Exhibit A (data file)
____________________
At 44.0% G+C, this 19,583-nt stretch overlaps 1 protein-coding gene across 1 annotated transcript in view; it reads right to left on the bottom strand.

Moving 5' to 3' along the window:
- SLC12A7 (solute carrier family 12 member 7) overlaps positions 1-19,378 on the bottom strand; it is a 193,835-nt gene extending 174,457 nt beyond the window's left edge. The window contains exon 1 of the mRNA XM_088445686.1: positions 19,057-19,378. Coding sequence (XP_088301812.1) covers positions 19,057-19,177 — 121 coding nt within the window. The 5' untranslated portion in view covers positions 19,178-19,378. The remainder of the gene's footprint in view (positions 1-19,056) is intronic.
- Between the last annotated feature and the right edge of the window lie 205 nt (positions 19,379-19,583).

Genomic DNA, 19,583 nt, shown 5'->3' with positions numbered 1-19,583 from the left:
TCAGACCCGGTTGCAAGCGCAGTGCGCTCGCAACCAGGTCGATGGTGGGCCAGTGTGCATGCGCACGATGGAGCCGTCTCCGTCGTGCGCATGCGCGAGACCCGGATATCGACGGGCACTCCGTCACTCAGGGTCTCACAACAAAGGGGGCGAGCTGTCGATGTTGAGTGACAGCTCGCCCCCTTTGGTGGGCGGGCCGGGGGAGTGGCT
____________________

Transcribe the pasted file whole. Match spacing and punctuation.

At 44.0% G+C, this 19,583-nt stretch overlaps 1 protein-coding gene across 1 annotated transcript in view; it reads right to left on the bottom strand.

Moving 5' to 3' along the window:
- SLC12A7 (solute carrier family 12 member 7) overlaps positions 1-19,378 on the bottom strand; it is a 193,835-nt gene extending 174,457 nt beyond the window's left edge. The window contains exon 1 of the mRNA XM_088445686.1: positions 19,057-19,378. Coding sequence (XP_088301812.1) covers positions 19,057-19,177 — 121 coding nt within the window. The 5' untranslated portion in view covers positions 19,178-19,378. The remainder of the gene's footprint in view (positions 1-19,056) is intronic.
- Between the last annotated feature and the right edge of the window lie 205 nt (positions 19,379-19,583).

Genomic DNA, 19,583 nt, shown 5'->3' with positions numbered 1-19,583 from the left:
TCAGACCCGGTTGCAAGCGCAGTGCGCTCGCAACCAGGTCGATGGTGGGCCAGTGTGCATGCGCACGATGGAGCCGTCTCCGTCGTGCGCATGCGCGAGACCCGGATATCGACGGGCACTCCGTCACTCAGGGTCTCACAACAAAGGGGGCGAGCTGTCGATGTTGAGTGACAGCTCGCCCCCTTTGGTGGGCGGGCCGGGGGAGTGGCT